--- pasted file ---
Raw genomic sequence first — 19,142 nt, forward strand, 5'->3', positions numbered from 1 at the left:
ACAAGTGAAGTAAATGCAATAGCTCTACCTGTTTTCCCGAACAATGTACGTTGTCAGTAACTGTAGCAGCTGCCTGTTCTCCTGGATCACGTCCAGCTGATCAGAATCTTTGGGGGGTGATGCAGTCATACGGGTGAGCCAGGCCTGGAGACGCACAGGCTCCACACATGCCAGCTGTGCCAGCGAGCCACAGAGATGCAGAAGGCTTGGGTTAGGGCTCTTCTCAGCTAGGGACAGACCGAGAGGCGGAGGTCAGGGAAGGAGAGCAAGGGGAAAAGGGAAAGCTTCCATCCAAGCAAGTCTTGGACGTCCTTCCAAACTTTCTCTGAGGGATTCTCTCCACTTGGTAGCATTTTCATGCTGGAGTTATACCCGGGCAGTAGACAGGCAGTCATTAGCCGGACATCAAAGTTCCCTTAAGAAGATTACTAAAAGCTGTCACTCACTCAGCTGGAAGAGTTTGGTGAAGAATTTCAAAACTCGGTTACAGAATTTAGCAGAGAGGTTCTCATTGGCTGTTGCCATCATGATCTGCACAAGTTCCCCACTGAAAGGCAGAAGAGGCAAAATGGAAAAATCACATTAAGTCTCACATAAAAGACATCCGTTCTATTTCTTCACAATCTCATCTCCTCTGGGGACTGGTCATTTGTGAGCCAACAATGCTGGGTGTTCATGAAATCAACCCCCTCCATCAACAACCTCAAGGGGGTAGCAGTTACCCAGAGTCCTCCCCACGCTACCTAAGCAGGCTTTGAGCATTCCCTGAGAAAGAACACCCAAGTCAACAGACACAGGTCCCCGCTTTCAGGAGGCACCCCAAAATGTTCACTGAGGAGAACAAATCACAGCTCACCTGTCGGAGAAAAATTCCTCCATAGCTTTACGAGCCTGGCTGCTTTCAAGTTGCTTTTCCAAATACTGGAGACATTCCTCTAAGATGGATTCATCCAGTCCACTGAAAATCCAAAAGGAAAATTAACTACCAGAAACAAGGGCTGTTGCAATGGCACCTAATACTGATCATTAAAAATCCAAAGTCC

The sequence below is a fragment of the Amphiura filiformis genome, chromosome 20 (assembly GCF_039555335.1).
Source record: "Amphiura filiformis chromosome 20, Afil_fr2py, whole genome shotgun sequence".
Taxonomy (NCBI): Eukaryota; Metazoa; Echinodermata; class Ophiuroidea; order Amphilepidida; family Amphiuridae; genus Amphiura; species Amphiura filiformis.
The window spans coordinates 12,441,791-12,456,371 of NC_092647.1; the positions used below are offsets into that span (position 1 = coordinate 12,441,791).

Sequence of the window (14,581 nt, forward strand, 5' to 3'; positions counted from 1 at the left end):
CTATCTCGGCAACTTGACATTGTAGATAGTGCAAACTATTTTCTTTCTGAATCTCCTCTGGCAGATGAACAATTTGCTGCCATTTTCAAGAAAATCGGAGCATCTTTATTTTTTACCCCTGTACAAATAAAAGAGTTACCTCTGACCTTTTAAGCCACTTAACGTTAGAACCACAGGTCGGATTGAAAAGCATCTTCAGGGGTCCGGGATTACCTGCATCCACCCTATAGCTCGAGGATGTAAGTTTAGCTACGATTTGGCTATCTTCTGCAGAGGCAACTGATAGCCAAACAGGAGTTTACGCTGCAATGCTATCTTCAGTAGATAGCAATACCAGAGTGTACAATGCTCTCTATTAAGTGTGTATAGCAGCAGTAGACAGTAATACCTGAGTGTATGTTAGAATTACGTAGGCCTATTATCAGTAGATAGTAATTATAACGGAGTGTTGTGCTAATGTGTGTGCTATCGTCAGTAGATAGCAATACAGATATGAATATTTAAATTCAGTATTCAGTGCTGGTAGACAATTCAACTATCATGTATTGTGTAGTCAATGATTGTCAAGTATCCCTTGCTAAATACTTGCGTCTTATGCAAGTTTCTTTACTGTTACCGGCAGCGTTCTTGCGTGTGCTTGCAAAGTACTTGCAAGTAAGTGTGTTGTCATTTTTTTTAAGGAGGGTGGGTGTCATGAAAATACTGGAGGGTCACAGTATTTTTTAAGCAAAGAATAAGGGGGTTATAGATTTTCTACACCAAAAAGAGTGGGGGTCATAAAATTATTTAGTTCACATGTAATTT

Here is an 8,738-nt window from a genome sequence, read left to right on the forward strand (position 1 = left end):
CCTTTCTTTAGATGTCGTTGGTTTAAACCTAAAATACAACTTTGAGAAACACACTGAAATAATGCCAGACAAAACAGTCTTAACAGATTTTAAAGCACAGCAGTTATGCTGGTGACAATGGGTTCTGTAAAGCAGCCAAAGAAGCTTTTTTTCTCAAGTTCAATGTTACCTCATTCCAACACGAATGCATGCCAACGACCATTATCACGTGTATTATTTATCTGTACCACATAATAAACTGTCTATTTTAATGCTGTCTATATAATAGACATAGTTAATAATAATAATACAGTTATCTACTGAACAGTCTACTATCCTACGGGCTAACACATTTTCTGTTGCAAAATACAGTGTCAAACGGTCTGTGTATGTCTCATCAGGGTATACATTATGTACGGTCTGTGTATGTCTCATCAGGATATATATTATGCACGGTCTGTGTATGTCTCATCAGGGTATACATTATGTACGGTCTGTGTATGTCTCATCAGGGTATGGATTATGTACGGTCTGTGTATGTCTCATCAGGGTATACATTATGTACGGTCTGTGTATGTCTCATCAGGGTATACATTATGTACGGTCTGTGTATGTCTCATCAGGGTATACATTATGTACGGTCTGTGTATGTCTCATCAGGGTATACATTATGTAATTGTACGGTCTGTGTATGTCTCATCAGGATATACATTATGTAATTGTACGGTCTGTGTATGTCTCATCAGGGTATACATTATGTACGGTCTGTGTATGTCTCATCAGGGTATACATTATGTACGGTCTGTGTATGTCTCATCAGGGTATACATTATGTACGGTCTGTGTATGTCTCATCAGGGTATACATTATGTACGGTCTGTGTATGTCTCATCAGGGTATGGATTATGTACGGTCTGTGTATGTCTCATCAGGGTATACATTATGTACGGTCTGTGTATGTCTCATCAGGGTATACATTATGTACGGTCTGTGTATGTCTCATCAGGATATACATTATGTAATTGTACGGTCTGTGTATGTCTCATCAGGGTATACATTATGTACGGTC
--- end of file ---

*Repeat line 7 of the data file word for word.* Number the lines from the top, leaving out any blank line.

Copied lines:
Sequence of the window (14,581 nt, forward strand, 5' to 3'; positions counted from 1 at the left end):